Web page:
Miller Library towers above the Colby College campus in Waterville on Jan. 23, 2015. Credit: Robert F. Bukaty / AP

AUGUSTA, Maine — There are ample ways for Maine’s apportionment commission to draw new congressional districts as members meet for the first time on Wednesday with needed census data in hand, although the political ramifications are likely to be relatively small.

Maine’s population growth over the past decade was largely concentrated in the southern portion of the state, according to U.S. Census data released last week, a shift that will require the state’s independent redistricting commission to move roughly 23,000 people currently living in the 1st Congressional District to the 2nd District as well as make significant changes to legislative maps.

The swing will affect the makeup of the congressional districts. Maine’s 1st District, represented by Rep. Chellie Pingree, leans solidly toward Democrats, while the 2nd District is a swing district that Democratic Rep. Jared Golden and former President Donald Trump split last year.

But partisans cannot simply redraw maps to their advantage in Maine. Under the state Constitution, electoral districts must be contiguous, compact and cross as few political divisions as possible. New maps must also be approved by a two-thirds vote in the state Legislature.

Following guidance from the past two redistricting processes, the commission is likely to avoid major changes to either district and simply adjust the boundaries within Kennebec County, the only one split between the two districts. But there are still thousands of ways that the county’s more than two dozen municipalities could be rearranged.

There is a clearer path for marginal Democratic gains in the 2nd District, but there are more creative ways to shift it slightly toward Republicans. The end result seems unlikely to swing a congressional election unless it is close. Here are three options that lawmakers could consider.

A Democratic-leaning map

A map favorable to Democrats would move Farmingdale, Hallowell, Manchester, Pittston, Readfield, Waterville and Winthrop — all of which went for Biden last year with the exception of Pittston — to the 2nd District, while Belgrade, Benton, Randolph and Sidney — all Republican-leaning towns — would move to the 1st District. Under this scenario, the population differential between the two districts is 115.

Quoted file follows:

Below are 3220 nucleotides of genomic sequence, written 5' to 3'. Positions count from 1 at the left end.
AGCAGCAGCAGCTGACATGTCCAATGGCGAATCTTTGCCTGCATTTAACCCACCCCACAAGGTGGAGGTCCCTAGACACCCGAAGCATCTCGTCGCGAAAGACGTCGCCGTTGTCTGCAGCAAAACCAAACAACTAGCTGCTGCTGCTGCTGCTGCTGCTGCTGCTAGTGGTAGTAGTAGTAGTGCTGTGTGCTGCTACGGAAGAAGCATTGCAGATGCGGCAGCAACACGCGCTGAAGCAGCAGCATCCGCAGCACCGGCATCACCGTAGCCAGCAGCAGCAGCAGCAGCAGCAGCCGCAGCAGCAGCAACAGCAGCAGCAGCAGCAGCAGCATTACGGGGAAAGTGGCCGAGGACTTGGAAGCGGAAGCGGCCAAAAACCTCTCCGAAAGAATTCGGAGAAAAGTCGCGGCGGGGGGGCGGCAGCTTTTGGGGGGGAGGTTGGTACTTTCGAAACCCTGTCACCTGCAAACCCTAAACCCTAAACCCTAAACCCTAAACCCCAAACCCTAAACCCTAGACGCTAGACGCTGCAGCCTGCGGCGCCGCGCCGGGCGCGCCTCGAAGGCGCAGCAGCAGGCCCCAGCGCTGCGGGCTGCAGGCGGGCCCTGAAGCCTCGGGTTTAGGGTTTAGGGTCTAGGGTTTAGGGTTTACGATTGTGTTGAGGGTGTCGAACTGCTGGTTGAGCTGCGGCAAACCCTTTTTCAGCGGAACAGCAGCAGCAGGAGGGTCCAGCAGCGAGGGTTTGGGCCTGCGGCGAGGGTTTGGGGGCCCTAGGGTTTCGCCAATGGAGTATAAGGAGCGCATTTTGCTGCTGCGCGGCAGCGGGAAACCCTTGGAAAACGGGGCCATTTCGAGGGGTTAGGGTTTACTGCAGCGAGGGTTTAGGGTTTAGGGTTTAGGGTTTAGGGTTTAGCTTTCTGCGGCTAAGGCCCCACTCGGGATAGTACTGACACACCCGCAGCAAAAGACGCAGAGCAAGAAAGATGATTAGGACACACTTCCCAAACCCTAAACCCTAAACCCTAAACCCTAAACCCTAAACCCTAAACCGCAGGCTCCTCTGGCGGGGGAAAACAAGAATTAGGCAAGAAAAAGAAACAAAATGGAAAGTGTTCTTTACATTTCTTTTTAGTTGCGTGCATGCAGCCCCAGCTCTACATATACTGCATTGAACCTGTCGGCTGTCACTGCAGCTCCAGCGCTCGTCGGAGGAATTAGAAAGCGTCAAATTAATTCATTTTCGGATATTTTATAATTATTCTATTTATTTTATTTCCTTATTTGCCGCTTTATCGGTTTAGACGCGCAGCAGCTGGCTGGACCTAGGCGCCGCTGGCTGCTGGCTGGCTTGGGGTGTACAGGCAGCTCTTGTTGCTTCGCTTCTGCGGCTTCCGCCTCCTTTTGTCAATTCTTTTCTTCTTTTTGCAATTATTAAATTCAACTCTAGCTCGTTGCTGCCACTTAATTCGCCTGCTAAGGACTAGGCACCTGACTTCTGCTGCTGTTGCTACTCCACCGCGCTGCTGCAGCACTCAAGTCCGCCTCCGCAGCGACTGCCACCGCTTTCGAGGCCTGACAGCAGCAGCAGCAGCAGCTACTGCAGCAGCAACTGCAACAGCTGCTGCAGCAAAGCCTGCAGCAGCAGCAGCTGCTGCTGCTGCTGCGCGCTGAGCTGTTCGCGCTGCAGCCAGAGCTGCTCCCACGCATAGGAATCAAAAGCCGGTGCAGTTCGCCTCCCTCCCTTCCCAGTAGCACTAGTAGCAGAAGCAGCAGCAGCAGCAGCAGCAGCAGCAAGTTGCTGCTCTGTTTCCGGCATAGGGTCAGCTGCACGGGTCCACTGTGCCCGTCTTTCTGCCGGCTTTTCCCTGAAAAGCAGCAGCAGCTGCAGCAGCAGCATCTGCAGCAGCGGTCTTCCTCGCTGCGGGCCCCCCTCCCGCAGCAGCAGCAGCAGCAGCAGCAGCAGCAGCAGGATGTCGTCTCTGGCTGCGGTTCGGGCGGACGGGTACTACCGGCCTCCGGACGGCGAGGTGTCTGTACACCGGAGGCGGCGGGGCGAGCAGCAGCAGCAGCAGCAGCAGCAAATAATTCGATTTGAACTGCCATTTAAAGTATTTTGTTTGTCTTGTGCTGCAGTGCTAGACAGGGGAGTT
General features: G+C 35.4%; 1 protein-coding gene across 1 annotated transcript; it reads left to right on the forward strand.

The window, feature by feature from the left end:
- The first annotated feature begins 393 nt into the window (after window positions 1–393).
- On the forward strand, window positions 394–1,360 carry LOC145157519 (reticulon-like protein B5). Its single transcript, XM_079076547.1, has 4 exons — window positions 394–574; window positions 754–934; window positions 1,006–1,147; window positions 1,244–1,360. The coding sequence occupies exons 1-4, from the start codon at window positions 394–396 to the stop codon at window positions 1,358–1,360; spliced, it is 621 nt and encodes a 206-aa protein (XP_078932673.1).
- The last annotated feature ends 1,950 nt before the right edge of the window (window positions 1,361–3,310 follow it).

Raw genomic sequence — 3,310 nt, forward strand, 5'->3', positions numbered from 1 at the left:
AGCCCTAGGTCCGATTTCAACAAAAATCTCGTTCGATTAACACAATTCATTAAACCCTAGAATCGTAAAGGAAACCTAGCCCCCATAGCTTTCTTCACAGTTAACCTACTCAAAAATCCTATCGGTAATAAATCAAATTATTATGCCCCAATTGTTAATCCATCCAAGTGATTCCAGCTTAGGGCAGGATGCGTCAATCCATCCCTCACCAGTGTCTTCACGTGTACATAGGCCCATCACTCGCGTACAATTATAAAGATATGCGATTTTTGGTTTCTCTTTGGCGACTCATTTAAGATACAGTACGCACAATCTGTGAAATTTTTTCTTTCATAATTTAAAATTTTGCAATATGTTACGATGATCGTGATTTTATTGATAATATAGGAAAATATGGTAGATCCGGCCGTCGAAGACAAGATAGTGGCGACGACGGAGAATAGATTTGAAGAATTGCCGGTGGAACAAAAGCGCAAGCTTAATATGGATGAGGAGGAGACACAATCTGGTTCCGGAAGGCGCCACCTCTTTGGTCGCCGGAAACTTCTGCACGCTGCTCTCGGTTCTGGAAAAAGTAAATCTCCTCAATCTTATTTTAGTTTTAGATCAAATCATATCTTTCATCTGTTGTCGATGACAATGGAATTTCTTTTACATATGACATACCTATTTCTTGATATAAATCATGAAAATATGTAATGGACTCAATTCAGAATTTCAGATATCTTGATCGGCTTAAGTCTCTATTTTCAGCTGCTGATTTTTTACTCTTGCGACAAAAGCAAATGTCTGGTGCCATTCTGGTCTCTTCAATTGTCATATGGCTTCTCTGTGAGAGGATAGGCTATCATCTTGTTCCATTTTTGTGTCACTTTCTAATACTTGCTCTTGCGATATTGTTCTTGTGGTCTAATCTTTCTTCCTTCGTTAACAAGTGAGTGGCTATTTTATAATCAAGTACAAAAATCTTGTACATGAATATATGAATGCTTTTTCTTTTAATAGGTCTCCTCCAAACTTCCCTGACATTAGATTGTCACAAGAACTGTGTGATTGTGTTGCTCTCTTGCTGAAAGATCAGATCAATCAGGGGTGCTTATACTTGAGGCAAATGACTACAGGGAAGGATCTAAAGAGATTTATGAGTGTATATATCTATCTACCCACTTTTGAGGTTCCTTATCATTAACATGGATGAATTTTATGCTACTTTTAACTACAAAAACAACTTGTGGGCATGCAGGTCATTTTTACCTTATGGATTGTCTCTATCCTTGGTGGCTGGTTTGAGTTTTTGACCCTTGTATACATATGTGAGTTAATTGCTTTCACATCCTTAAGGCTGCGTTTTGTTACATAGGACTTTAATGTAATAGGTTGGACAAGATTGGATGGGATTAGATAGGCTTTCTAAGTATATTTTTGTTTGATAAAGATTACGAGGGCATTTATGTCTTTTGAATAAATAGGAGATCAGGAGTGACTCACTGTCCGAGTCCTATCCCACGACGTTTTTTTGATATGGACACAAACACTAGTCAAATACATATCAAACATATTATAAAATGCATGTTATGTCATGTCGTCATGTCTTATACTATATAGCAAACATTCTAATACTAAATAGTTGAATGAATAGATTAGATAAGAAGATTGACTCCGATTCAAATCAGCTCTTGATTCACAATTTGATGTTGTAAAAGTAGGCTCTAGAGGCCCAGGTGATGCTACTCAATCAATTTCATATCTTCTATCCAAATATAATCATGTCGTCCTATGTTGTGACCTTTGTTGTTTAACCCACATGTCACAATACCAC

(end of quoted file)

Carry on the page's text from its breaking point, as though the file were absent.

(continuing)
This is unlikely to happen because Republicans would likely object to putting Hallowell and Waterville, the two most Democratic-leaning cities in Kennebec County, in the 2nd District. The effect on its partisan lean would still be relatively marginal, however.

If the 2020 presidential election had played out under that map, President Joe Biden would have picked up just shy of 4,000 more votes in the 2nd District on net. But Biden lost the district to former President Donald Trump by nearly 28,000 votes last year. It could be more competitive than that in the future — Golden defeated then-Rep. Bruce Poliquin by 3,500 votes in 2018 — but redistricting would only change the outcome of a very close race.

A Republican-leaning map

On the flip side, Republicans could try to draw maps aimed to shore up votes in the 2nd District, although that is more difficult because there are fewer Republican-leaning towns in Kennebec County to move over.

Such a map would move Chelsea, China, Pittston, Readfield, Vassalboro, Windsor and Winslow — all of which favor Republicans with the exception of Readfield — to the 2nd Congressional District, while Sidney would move to the 1st District. Under this scenario, the population differential between the two districts is 163.

This map might be more likely to face a court challenge — it barely maintains contiguity because the city of Augusta only scrapes the Whitefield border in Lincoln County and it is arguably not “compact” as required by law. The gains for Republicans in the swing 2nd District would also be marginal. If the 2020 presidential election had played out under that map, Trump would have picked up only about 1,200 extra votes on net.

A middle-of-the-road map

There are also maps that would yield middle-of-the-road outcomes. One such scenario involves moving Chelsea, China, Farmingdale, Hallowell, Readfield, Winslow and Winthrop to the 2nd District, while only Randolph and Sidney would move to the 1st District. That would make for a population differential between the two districts of just five people.

Under the new map, Biden would have picked up about 1,200 more votes in the 2nd District, a slight improvement but still far less than he would have gained under the Democratic-leaning map. This map is about as good of a compromise as we could draw while staying within Kennebec County’s borders.